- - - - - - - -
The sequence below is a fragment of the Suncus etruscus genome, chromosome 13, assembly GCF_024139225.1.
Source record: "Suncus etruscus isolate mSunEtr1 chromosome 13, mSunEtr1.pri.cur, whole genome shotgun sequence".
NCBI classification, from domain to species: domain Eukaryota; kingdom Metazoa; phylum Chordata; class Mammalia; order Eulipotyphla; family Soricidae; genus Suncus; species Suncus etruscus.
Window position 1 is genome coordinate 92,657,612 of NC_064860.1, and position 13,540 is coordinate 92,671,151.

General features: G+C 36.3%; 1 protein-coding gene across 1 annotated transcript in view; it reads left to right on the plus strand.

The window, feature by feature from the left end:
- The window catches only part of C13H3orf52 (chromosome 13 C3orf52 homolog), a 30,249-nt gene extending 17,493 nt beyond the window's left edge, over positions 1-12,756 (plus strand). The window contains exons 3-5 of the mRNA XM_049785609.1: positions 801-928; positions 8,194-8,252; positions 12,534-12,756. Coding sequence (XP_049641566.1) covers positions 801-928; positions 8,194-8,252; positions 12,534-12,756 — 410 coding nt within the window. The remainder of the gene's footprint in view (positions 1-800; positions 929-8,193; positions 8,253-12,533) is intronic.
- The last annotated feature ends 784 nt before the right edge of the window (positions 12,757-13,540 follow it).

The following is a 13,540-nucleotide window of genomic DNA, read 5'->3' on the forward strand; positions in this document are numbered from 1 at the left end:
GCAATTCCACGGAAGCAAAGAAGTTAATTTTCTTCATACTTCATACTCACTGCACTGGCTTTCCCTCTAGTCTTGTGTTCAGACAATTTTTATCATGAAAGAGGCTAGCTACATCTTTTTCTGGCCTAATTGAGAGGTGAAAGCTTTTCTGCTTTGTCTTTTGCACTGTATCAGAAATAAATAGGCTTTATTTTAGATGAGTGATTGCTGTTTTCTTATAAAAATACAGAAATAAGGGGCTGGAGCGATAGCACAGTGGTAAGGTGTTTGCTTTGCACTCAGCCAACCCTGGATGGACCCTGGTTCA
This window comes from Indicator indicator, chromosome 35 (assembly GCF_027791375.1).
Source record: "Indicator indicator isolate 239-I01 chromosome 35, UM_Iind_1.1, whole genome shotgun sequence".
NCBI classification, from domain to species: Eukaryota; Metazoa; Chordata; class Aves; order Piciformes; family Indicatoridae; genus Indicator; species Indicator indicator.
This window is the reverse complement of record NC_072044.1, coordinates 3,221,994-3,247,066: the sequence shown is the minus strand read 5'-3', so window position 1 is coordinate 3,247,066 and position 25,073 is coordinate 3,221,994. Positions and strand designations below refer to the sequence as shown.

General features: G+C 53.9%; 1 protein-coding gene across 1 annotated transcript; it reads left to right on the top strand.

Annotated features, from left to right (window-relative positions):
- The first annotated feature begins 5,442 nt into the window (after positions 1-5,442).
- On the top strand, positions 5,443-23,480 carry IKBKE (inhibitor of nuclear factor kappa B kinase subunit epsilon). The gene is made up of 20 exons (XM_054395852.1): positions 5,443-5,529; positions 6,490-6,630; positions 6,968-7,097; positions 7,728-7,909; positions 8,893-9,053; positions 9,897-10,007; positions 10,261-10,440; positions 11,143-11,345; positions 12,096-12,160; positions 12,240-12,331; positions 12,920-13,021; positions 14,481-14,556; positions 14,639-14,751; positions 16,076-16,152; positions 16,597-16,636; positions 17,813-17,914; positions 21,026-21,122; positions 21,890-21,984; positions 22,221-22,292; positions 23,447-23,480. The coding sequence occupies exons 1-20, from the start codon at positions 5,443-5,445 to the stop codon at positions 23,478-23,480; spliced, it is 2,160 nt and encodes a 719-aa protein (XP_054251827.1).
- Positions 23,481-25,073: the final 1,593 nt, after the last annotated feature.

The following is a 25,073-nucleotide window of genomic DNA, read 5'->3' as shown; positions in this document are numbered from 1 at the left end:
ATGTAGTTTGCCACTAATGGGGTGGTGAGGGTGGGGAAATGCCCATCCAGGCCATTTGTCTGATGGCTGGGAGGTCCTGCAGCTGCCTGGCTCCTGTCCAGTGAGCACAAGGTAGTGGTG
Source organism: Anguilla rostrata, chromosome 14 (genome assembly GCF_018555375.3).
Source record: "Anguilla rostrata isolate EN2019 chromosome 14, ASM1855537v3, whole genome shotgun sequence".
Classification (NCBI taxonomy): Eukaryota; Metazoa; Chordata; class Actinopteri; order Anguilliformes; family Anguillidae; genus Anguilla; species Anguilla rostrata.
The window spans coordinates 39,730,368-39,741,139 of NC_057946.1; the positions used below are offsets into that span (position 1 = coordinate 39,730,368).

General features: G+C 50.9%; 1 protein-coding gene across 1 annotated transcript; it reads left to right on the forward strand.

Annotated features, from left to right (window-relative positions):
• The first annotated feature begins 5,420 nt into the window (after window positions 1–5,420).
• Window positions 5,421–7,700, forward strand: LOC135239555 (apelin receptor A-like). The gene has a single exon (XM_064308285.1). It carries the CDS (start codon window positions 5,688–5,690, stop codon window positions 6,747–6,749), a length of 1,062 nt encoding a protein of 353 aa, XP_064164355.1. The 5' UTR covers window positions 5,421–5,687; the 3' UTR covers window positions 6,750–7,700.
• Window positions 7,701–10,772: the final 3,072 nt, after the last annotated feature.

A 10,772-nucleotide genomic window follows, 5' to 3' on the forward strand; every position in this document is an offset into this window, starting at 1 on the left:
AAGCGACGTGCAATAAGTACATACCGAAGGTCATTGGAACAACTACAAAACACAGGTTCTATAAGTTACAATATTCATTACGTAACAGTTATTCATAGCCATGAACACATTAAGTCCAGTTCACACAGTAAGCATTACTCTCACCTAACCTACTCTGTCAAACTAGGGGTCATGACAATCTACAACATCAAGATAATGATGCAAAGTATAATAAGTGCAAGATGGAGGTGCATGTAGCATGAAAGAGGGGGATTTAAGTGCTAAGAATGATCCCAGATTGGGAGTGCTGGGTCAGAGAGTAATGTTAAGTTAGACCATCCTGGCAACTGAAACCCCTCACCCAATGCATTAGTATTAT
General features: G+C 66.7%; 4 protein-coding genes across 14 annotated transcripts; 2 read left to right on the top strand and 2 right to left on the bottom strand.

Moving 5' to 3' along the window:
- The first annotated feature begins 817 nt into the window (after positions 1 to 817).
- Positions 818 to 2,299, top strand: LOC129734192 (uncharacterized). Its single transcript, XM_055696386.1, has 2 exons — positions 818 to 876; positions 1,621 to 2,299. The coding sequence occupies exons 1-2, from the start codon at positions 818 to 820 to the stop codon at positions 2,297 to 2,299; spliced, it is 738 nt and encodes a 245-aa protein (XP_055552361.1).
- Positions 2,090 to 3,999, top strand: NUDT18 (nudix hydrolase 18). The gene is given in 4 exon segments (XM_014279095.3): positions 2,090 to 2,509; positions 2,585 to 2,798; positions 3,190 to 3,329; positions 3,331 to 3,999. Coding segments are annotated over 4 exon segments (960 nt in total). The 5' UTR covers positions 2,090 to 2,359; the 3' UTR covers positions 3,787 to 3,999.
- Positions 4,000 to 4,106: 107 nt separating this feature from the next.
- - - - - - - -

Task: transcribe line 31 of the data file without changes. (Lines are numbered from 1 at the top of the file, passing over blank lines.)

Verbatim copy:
A 10,772-nucleotide genomic window follows, 5' to 3' on the forward strand; every position in this document is an offset into this window, starting at 1 on the left: